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There’s no denying that aquariums are soothing and that pet fish can impact human mental health. Tank hygiene is essential to enjoy these benefits, so you must invest in the correct tank cleaning tools. Tank cleaning tools are generally inexpensive - and you can buy individual items or a tank cleaning kit.

Before cleaning an aquarium, you need these tools:

  1. A sponge, microfiber cloth and a soft brush - Only use these items for your aquarium. Don't use household cloths and sponges that may contain chemical residue.
  2. An algae scraper or magnetic glass cleaner
  3. A gravel vacuum/siphon
  4. A bucket

How to Clean a Fish Tank

orange and white fish
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Cleaning a fish tank is relatively simple, and the main tasks are siphoning and replacing the water and cleaning the glass. If you have a really colorful pet fish species, you need clean glass to see them! You should also check and clean pumps, equipment, and ornaments as necessary. Turn off the equipment, such as the pumps, before removing any water. They can break if they operate without being submerged.

Start by cleaning the aquarium glass. You can use a magnetic cleaner, sponge, cloth, algae scraper, or aquarium glove to remove residue from the surfaces. Clean the glass before siphoning the water. If you clean it after - the residue and algae from the glass will contaminate the clean water.

The next step in tank cleaning is removing the water. The best way to remove water is with a gravel vacuum - known as a siphon. Use the siphon to rake through the gravel to suck up dirty water and organic waste which has settled on the floor. You should remove 10 - 30% of the water. Finally, prune live plants as necessary and refill the aquarium with water.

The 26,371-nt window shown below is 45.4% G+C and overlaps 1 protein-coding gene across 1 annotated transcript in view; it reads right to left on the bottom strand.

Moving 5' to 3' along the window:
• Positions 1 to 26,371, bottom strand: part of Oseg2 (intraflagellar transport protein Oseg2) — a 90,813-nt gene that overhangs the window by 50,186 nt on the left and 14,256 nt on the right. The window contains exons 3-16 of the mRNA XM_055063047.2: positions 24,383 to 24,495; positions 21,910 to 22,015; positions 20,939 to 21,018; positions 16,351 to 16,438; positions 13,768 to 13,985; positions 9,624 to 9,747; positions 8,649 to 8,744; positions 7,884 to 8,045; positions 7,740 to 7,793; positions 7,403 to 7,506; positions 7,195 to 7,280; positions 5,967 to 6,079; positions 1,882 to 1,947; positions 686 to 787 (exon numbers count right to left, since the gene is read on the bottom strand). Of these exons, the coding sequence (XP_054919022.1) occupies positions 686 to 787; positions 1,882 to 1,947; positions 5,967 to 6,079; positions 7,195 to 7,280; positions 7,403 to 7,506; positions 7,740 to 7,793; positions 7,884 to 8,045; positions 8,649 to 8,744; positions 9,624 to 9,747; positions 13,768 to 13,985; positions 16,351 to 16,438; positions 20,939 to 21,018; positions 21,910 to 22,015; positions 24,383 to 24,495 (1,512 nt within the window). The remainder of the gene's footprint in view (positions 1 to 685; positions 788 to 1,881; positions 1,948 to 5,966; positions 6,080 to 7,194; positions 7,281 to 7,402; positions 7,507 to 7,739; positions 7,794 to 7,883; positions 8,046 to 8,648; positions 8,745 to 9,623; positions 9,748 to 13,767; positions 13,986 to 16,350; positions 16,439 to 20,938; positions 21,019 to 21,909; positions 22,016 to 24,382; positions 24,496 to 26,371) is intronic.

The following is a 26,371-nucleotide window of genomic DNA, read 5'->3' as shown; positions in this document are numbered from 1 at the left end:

Fish Tank Cleaning Tips

fish in tank (2)
Photo Credit: Huy Phan on Unsplash

Regardless of whether you have a freshwater or saltwater aquarium, follow these fish tank cleaning tips to keep your fish happy and healthy:-

  1. Be careful with silicone seals - If you use an algae scraper, they are sharp and can damage the seals.
  2. Check and clean the filters monthly - Rinse them in old tank water to clean them. If you rinse filters in clean, fresh water - it kills the essential filtration bacteria.
  3. Only clean aquarium ornaments when they need it - i.e. if you can't see the surface. A small amount of algae is beneficial for an aquarium. Remove ornaments to clean them, and if necessary, soak them in a mild bleach or vinegar solution. Rinse them thoroughly before replacing them.
  4. Never use chemical cleaning products - Especially if fish are in the aquarium. Chemical cleaning products are highly toxic to fish.
  5. Check pH and ammonium nitrate levels with each clean - when you set up a fish tank, you must invest in a simple testing kit to test aquarium water. The kit will help you ensure the pH and ammonium nitrate levels are optimum for fish.
Tanya Taylor
By Tanya Taylor

Tanya is a trusted animal care professional and has devoted her life to animals. In her 25-year career, she’s worked with all kinds of creatures in many environments, including three years caring for small animals as a veterinary nursing assistant and five years birthing down racehorses.

She is an expert farm and dog sitter - and has spent many hours volunteering at her local pony sanctuary. Tanya is originally from Liverpool in the UK, but now she lives in Ibiza, Spain, with her cheeky red terrier Leo and three Leopard tortoise hatchlings, Ninja, Tiny, and Orwell.